It’s hard to believe this is just a “shoplifting panic” when you consider Rafael’s story, this San Francisco Examiner report that prosecution rates for shoplifting fell from 70 to 44 percent between 2019 and 2020, and this New York Times report on “San Francisco’s shoplifting surge.”
The New York Times takes an in-depth look at the division within San Francisco’s Asian American community (34% of the population) about how to deal with a rash of high-profile and violent attacks on Asian residents this year.
Many residents of Chinese descent are calling for a significant increase in police patrols. The city’s Asian American leaders, however, said they would rather explore solutions that do not involve law enforcement. One of the most proudly liberal cities in the country is torn between its commitment to criminal justice reforms in the wake of George Floyd’s killing and the brutal reality of the city’s most vulnerable residents being stabbed in the middle of the day on busy city streets.
The article said Mayor London Breed wants to increase police patrols while Supervisors Gordon Mar and Connie Chan say the money could be better spent elsewhere.
“It’s not really about the number of officers, it’s really about the quality of our officers,” said Ms. Chan, who immigrated to San Francisco from Hong Kong as a teenager.
Like Ms. Chan, Mr. Mar acknowledges the fear in the community. His wife for the first time purchased pepper spray for herself and relatives.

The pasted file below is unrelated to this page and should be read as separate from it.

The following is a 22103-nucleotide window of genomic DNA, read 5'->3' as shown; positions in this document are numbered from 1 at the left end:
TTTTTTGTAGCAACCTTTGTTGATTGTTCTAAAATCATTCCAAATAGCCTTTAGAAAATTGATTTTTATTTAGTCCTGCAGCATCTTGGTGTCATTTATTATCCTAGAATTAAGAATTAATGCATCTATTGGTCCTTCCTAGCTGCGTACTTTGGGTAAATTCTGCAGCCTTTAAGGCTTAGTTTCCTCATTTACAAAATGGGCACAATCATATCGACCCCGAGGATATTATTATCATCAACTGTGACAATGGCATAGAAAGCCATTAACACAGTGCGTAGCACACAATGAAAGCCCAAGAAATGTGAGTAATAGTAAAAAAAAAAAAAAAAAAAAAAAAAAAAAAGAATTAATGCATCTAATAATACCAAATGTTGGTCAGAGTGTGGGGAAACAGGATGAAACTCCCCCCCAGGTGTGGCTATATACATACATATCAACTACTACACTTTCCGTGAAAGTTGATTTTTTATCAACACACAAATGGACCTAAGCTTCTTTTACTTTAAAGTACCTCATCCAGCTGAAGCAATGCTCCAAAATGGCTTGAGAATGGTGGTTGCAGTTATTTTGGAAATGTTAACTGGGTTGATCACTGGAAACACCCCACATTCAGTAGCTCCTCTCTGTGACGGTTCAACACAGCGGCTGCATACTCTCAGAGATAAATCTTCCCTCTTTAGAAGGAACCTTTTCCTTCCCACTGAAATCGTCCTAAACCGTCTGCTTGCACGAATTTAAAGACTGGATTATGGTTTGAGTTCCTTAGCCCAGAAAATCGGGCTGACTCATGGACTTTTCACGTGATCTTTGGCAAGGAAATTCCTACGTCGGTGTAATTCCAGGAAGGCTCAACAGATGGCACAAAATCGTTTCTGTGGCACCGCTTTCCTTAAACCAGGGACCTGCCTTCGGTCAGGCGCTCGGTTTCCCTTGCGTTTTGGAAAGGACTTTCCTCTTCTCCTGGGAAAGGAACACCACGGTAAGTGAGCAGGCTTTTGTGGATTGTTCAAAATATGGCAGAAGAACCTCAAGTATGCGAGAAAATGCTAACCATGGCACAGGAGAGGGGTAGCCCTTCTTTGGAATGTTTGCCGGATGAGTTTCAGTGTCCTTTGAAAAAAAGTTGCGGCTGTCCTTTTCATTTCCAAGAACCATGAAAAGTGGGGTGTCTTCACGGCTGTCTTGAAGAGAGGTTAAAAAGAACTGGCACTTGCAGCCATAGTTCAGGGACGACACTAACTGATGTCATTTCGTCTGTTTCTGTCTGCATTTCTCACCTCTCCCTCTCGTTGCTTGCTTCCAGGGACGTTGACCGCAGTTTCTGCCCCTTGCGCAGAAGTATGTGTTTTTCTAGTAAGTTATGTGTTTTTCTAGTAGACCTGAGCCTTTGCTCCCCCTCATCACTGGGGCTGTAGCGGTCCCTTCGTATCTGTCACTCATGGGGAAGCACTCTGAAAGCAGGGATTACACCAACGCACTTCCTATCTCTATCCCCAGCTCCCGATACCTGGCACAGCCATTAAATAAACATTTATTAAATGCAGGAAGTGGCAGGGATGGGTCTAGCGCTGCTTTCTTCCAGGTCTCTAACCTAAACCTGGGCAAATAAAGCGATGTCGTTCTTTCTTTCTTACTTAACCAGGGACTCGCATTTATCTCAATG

Eric Adams on Big City Problems
In a remarkable interview with New York Times columnist Bret Stephens, the likely next mayor of New York says his city can’t go the way of San Francisco. He talks about how he will deal with problems both cities face:
Public safety and defunding police? “When I get out of that subway station, I want to see that cop at the top of the stairs.” Well-intentioned liberals, he says, “have piggybacked off of the appealing, attractive conversation. You know, ‘Black Lives Matter.’ Well, if they matter, damn it, then we should be talking about a 13-year-old kid being assassinated in the Bronx.”
City Hall bureaucracy that kills small business? “How do you have a Small Business Services that’s trying to get restaurants open, but you have the Department of Buildings that takes a year and half to give someone their [certificate of occupancy] to get inside?”
Update: SF COVID-19 Vaccinations
With the delta variant spreading, it’s important that everyone who is eligible get vaccinated.